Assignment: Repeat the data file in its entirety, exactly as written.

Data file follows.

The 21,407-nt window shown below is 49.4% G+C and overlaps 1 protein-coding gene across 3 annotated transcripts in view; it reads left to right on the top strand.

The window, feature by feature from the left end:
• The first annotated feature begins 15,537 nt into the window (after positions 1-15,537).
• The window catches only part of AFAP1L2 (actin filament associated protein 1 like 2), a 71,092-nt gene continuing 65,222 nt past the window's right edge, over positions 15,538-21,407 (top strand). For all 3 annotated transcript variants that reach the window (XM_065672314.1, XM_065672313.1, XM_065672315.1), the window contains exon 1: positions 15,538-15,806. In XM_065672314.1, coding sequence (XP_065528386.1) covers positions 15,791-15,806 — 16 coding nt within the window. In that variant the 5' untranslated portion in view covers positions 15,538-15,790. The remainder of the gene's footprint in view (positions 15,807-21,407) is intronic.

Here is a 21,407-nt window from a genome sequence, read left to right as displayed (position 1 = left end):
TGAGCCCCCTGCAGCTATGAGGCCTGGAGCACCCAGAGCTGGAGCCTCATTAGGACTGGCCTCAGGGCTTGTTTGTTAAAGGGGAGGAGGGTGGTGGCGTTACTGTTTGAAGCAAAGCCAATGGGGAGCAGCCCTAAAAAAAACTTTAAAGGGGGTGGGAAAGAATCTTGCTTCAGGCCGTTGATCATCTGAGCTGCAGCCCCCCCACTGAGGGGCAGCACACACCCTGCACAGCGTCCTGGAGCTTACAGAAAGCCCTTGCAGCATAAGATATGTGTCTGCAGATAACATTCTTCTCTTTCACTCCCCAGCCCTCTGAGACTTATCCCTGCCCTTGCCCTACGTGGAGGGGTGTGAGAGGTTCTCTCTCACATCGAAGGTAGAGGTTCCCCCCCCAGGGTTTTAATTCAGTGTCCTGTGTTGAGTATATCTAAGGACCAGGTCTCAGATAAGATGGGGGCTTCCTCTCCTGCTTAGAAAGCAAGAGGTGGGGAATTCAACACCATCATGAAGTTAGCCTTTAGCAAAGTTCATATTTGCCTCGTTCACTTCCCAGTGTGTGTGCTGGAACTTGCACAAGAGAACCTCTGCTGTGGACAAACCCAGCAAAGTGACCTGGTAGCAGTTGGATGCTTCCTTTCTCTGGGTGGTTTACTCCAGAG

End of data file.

The 21,407-nt window shown below is 49.4% G+C and overlaps 1 protein-coding gene across 3 annotated transcripts in view; it reads left to right on the top strand.

The window, feature by feature from the left end:
• The first annotated feature begins 15,537 nt into the window (after positions 1-15,537).
• The window catches only part of AFAP1L2 (actin filament associated protein 1 like 2), a 71,092-nt gene continuing 65,222 nt past the window's right edge, over positions 15,538-21,407 (top strand). For all 3 annotated transcript variants that reach the window (XM_065672314.1, XM_065672313.1, XM_065672315.1), the window contains exon 1: positions 15,538-15,806. In XM_065672314.1, coding sequence (XP_065528386.1) covers positions 15,791-15,806 — 16 coding nt within the window. In that variant the 5' untranslated portion in view covers positions 15,538-15,790. The remainder of the gene's footprint in view (positions 15,807-21,407) is intronic.

Here is a 21,407-nt window from a genome sequence, read left to right as displayed (position 1 = left end):
TGAGCCCCCTGCAGCTATGAGGCCTGGAGCACCCAGAGCTGGAGCCTCATTAGGACTGGCCTCAGGGCTTGTTTGTTAAAGGGGAGGAGGGTGGTGGCGTTACTGTTTGAAGCAAAGCCAATGGGGAGCAGCCCTAAAAAAAACTTTAAAGGGGGTGGGAAAGAATCTTGCTTCAGGCCGTTGATCATCTGAGCTGCAGCCCCCCCACTGAGGGGCAGCACACACCCTGCACAGCGTCCTGGAGCTTACAGAAAGCCCTTGCAGCATAAGATATGTGTCTGCAGATAACATTCTTCTCTTTCACTCCCCAGCCCTCTGAGACTTATCCCTGCCCTTGCCCTACGTGGAGGGGTGTGAGAGGTTCTCTCTCACATCGAAGGTAGAGGTTCCCCCCCCAGGGTTTTAATTCAGTGTCCTGTGTTGAGTATATCTAAGGACCAGGTCTCAGATAAGATGGGGGCTTCCTCTCCTGCTTAGAAAGCAAGAGGTGGGGAATTCAACACCATCATGAAGTTAGCCTTTAGCAAAGTTCATATTTGCCTCGTTCACTTCCCAGTGTGTGTGCTGGAACTTGCACAAGAGAACCTCTGCTGTGGACAAACCCAGCAAAGTGACCTGGTAGCAGTTGGATGCTTCCTTTCTCTGGGTGGTTTACTCCAGAG